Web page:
Read the full story at DML Central.
A study from the University of California, Irvine said selfies make you happy. “Our research showed that practicing exercises that can promote happiness via smartphone picture taking and sharing can lead to increased positive feelings for those who engage in it,” said lead study author Yu Chen.
Read the full story at Vice.
Informatics Professor Geoffrey Bowker, director of UCI’s Vales in Design Laboratory, was a guest on the spring break edition (episode 61) of the“Cultures of Energy” podcast from the Center for Energy and Environmental Research in the Human Sciences (CENHS). Part of Rice University’s Energy and Environment Initiative, CENHS is the only research center in the world specifically designed to foster and incubate research on the energy/environment nexus across the arts, humanities and social sciences. The podcast hosts — Rice University Anthology Professors Dominic Boyer and Cymene Howe — spoke with Bowker about a number of topics, including infrastructure studies, data ethics, algorithms, AI, IoT, biodiversity and the impact of cybernetics on social theory. During the podcast, Bowker even discussed how he gained access to energy titan Schlumberger’s archives for his 1994 book, Science on the Run. He also spoke to Cymene about their graphic novel project, Unda, which they are working on with Laura Watts, and how media like comic books can offer scholars new opportunities to reach wider audiences.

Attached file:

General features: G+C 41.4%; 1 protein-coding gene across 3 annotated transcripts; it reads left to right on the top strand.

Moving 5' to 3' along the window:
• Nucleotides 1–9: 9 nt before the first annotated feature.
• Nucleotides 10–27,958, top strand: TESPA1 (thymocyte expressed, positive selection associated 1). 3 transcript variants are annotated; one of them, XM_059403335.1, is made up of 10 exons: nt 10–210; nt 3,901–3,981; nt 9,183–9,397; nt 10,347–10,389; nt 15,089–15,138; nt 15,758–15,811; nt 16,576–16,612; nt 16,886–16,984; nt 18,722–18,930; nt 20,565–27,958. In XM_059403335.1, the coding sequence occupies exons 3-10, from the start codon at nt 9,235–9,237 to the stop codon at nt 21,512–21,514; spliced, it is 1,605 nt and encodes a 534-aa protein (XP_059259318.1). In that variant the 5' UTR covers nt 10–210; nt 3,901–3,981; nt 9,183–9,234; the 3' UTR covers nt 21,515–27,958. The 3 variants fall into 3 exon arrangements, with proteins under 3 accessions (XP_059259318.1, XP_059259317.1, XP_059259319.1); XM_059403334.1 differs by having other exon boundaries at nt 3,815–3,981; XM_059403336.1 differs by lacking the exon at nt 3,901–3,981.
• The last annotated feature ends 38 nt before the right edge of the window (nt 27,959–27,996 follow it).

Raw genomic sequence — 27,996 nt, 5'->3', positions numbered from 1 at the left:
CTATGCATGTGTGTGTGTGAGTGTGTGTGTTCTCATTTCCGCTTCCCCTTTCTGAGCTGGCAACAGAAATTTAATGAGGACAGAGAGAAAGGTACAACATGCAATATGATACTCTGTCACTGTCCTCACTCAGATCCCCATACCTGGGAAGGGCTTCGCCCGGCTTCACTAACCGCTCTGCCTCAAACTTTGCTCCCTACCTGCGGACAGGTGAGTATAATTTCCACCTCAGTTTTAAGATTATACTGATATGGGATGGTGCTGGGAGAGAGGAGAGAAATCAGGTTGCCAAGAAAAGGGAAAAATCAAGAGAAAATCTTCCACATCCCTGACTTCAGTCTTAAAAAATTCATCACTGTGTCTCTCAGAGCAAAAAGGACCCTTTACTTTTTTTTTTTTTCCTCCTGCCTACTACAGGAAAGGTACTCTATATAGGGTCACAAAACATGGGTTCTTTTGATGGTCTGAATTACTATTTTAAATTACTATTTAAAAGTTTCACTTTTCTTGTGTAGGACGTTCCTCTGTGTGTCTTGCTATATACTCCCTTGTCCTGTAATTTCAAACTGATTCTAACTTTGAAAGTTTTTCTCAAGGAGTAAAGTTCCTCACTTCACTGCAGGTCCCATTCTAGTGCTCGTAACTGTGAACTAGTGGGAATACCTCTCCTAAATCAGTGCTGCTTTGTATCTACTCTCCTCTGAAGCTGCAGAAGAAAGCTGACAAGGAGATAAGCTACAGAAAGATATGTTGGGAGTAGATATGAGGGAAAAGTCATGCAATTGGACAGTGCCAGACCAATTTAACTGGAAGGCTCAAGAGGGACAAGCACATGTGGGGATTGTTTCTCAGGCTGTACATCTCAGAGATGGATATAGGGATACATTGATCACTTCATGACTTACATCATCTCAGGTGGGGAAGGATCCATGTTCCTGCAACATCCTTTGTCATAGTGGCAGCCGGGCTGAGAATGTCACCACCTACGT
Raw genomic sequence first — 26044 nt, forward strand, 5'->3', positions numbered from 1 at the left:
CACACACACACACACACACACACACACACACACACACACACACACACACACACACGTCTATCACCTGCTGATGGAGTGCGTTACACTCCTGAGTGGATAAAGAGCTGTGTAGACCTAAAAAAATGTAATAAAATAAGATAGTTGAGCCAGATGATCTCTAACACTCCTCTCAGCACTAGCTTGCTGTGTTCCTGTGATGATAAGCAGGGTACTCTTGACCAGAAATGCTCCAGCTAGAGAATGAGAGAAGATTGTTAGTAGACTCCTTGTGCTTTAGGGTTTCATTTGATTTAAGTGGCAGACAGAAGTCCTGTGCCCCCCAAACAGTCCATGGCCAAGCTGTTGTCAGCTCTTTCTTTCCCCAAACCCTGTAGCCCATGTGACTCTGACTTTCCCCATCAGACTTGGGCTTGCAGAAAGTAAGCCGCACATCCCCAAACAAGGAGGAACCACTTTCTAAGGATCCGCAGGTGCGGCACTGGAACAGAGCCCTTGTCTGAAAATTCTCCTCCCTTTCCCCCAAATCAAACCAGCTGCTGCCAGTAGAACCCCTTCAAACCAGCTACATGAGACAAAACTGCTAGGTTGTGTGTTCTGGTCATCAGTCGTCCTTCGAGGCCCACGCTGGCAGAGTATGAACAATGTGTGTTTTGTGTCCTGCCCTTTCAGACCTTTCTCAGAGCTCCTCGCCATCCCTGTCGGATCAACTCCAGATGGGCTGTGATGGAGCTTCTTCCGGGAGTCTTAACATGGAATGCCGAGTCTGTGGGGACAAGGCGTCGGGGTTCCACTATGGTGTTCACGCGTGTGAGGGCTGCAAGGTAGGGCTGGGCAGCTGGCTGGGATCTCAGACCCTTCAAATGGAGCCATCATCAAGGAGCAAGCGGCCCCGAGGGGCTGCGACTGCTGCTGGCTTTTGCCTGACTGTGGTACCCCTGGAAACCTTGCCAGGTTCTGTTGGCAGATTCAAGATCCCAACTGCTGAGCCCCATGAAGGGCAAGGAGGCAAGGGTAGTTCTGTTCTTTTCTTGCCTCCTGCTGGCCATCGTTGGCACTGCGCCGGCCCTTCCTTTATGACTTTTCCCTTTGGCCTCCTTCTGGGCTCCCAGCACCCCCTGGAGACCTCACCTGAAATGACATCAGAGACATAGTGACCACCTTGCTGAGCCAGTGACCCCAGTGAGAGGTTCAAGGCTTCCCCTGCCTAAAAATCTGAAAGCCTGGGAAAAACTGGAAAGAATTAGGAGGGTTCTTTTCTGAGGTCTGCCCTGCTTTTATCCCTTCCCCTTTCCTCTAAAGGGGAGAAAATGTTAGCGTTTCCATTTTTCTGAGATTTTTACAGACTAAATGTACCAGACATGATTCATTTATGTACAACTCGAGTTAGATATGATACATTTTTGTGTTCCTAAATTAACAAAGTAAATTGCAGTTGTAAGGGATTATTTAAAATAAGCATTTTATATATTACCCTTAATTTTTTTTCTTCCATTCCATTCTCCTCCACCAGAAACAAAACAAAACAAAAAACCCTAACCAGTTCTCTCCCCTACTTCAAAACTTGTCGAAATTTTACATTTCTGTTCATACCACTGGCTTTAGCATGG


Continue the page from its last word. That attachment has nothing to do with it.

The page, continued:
Listen to the full “Cultures of Energy” podcast featuring Bowker’s interview online.
Helping young people be makers and use tools to create is the best way to position them to be innovators.
This idea is central to the work of Dr. Mizuko “Mimi” Ito, a renowned anthropologist who has studied how young people use technology, media, and games and what communities can do both in and out of school to encourage creative approaches to learning.
Read the full story at NewsWorks.
Informatics Professor Constance Steinkuehler was a featured speaker on an esports panel at the 2017 South By Southwest (SXSW) Conference and Festivals in Austin, Texas. Taking place from March 10-19, SXSW has become the premier destination to celebrate the convergence of the interactive, film, and music industries. Steinkuehler served on a panel titled “When Esports Win, Cities Win,” which focused on the new $500 million esports industry and how its evolution will advance American cities by driving tourism, economic development and innovation.
Informatics Professors Constance Steinkuehler and Kurt Squire have been appointed Fellows of The Higher Education Video Game Alliance (HEVGA). Steinkuehler, who was recognized as a Founding Fellow and serves as president for the organization’s executive committee, and Squire were among 30 scholars inducted into HEVGA’s inaugural cohort of higher education game leaders.